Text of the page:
So Scott and I rent "Definitely, Maybe." Betsy's asleep, we're snuggled together in bed, and I'm expecting this adorable chick flick that actually does leave you wondering what the end will be. Which is a nice departure from the typical formulaic romance.

Turns out I'd rather have the formula. I should have known I might have misgivings when they first five minutes has an eight year old repeatedly using the word penis. It's just not a sign of most high-class films.

But what really left me thinking (another move atypical of romantic comedies) was the approach to marriage. Here's the premise: Daughter is spending time with her dad. She's upset because he's divorcing her mom. She asks to hear every detail of how they got together, and he tells her a "mystery love story" and changes the names so she won't know which of his three love interests is her mother. And the back of the box alludes to her learning that love can be complicated and him learning that maybe happily ever afters are possible.

Sounds like it has potential, right?

But the script is manipulated to give preference to one woman, and she doesn't end up being the mom. Fine. So the daughter has herself a good 30 second pout, and then -- for our dramatic ending -- encourages her dad to go hook it up with the preferred love interest.

Is it any wonder our values are so polluted? Stories like this one seem to subversively, underhandedly cripple our morals. Here's the gunky lessons from Definitely, Maybe:

  1. Sleeping around is juuuuuust fine. (Unfortunately, it's nearly impossible to find a film indicating otherwise.)
  2. Difficulties in marriage occur because you've married the wrong person.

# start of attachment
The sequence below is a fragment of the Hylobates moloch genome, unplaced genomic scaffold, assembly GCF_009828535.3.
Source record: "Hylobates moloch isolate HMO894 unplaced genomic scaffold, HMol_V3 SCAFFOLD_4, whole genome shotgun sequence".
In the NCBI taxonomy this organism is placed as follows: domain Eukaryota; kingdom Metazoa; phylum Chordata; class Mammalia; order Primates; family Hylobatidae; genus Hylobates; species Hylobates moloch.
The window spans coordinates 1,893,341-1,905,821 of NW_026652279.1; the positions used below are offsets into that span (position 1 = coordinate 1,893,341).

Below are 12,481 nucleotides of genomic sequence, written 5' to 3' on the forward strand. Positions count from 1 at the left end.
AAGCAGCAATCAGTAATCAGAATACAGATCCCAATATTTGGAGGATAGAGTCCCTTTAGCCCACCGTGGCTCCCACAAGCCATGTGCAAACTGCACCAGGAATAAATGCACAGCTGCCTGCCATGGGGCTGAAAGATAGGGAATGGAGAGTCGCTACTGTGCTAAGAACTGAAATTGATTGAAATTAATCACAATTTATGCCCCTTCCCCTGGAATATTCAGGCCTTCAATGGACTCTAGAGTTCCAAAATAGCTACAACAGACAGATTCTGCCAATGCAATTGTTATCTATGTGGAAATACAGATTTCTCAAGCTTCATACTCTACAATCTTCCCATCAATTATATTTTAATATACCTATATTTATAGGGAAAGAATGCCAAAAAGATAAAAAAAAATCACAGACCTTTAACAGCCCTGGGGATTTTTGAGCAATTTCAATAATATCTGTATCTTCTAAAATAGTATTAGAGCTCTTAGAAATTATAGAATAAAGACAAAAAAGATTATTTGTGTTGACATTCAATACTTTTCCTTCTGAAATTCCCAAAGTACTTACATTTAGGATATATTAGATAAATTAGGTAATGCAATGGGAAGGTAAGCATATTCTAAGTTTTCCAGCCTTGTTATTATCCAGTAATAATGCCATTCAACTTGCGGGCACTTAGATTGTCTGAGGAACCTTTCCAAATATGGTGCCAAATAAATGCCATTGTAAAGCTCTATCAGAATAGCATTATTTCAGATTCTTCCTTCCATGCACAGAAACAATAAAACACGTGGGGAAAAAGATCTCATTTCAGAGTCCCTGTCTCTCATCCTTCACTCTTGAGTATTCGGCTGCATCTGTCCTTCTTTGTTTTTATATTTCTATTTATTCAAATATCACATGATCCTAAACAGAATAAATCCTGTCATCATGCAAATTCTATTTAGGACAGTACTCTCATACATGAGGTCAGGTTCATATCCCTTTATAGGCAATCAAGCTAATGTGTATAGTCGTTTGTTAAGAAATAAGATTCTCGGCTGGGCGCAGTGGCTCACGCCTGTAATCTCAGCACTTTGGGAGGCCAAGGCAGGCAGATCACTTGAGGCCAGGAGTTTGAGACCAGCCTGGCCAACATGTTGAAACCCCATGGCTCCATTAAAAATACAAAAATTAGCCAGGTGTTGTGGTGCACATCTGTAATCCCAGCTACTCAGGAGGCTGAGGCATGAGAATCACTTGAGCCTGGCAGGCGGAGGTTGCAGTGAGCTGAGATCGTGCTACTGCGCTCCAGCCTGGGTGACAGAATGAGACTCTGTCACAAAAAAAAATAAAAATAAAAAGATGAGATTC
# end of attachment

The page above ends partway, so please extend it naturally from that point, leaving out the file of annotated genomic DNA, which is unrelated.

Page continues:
3. Divorce is the best answer to problems in marriage.
  4. Divorce isn't easy on kids, but they'll be okay. And probably in a matter of hours.
  5. Besides, kids are way more interested in the so-called happiness of parents than they are in their parents staying together to form a complete family unit.
  6. I hate Hollywood.
It's interesting. Divorce was totally portrayed as just another difficult, but necessary, part of adulthood. Most perturbing was the thought that Hollywood was no longer thrusting these ideas on an unwilling public, but simply reflecting the common outlook.

Saturday, July 5, 2008

The Fourth That was the Most

Most beautiful moment of the day: Kate painting Betsy's fingernails and toenails a pink that matched her cute "Adore" onesie.

Most awkward moment: That would have to be the mayor of Kaysville trying to get everyone to sing "Happy Birthday to America." It didn't work.

Most anticipated moment: Fireworks finale. And, let me say, it was a bit of a let down.

Most debated moment: How many of the bottled water and glowsticks would Scott and Chase sell? (Answer: they sold out entirely.)

Most serrendipitous moment: Scott and Chase were busy selling glowsticks, Kate was watching the fireworks elsewhere with Tanner, and I had my mom and dad to myself. (Well, with Betsy.)

Most surprising moment: Betsy up and rolled over. For the first time. Totally by herself. In front of the entire extended family.